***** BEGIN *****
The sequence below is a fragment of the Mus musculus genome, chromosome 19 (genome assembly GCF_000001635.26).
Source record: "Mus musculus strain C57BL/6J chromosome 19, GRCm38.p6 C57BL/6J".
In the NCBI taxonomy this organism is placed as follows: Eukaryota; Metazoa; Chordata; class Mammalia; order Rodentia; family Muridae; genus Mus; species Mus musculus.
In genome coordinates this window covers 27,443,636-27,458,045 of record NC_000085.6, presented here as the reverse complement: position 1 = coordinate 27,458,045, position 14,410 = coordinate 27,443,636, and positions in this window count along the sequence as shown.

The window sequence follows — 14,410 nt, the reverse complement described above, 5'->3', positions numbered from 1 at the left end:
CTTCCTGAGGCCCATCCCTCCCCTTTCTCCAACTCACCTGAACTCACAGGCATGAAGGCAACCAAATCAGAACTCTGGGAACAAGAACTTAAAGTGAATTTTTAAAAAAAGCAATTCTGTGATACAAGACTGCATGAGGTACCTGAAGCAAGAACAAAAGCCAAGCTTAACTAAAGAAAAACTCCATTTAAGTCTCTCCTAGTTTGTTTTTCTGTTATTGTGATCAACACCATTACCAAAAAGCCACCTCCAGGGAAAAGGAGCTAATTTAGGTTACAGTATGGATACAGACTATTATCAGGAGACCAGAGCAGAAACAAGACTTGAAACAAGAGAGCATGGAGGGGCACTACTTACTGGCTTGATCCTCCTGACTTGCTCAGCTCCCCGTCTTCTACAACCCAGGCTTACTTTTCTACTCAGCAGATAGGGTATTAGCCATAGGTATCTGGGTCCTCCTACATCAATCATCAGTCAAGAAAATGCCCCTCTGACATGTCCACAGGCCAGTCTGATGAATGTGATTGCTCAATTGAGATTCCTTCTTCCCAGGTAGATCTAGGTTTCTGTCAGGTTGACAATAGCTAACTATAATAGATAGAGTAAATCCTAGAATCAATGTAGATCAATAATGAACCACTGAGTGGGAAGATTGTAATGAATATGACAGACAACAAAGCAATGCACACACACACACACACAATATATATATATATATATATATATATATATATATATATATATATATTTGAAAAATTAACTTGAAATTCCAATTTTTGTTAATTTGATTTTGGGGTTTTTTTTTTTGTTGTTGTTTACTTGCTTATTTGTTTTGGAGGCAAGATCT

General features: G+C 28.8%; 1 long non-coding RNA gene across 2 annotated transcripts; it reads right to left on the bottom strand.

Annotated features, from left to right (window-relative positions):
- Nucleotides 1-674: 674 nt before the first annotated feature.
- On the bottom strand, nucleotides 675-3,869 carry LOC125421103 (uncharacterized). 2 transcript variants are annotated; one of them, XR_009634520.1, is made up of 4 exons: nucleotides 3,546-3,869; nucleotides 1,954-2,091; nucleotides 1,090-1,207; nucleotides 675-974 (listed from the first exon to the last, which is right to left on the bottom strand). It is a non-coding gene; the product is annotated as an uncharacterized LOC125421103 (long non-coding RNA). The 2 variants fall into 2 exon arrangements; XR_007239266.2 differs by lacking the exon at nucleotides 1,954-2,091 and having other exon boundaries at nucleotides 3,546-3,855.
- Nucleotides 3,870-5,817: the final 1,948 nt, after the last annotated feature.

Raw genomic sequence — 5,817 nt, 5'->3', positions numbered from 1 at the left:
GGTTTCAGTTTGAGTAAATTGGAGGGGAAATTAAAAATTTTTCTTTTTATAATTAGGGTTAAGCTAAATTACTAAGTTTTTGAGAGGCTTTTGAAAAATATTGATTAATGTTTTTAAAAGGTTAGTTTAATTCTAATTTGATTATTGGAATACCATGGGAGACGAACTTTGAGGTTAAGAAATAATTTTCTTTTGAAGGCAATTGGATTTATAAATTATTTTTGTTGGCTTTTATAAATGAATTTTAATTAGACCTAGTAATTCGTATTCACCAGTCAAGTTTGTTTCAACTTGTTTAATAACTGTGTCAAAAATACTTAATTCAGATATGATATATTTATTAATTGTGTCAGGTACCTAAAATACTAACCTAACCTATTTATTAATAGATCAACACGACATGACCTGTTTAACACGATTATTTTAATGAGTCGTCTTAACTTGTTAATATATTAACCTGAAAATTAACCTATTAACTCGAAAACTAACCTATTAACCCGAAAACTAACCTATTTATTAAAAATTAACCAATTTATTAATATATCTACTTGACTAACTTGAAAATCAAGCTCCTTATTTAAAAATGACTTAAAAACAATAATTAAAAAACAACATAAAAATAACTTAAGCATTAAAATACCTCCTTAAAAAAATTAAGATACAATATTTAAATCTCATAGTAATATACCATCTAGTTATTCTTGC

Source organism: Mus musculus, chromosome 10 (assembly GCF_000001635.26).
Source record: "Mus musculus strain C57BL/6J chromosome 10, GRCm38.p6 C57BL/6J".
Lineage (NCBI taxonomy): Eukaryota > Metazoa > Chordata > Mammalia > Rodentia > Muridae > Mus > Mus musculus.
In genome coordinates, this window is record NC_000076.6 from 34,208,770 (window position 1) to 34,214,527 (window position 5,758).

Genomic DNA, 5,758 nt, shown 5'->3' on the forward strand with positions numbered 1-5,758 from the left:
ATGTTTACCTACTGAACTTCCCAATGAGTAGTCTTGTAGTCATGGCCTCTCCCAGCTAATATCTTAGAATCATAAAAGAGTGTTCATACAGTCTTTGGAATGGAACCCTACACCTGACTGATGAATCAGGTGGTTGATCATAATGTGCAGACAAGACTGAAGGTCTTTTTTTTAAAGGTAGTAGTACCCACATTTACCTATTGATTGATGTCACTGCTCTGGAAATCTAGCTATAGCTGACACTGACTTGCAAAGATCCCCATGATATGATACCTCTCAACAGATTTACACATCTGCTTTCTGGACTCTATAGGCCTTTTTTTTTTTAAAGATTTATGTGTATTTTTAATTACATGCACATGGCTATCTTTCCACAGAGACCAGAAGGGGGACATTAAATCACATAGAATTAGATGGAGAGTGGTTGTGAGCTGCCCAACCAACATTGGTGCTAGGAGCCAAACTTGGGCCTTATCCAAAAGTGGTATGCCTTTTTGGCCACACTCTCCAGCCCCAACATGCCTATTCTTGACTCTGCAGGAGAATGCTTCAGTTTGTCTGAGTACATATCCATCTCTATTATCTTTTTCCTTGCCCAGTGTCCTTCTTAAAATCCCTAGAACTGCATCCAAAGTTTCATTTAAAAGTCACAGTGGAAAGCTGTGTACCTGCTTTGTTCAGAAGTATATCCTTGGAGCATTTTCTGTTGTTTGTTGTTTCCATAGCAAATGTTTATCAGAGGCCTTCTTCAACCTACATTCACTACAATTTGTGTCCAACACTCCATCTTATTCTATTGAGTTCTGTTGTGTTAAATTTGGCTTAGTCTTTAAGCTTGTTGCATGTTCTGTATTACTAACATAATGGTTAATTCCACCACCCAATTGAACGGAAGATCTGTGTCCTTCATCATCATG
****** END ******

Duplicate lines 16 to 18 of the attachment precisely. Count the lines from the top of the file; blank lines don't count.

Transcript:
Lineage (NCBI taxonomy): Eukaryota > Metazoa > Chordata > Mammalia > Rodentia > Muridae > Mus > Mus musculus.
In genome coordinates, this window is record NC_000076.6 from 34,208,770 (window position 1) to 34,214,527 (window position 5,758).

Genomic DNA, 5,758 nt, shown 5'->3' on the forward strand with positions numbered 1-5,758 from the left: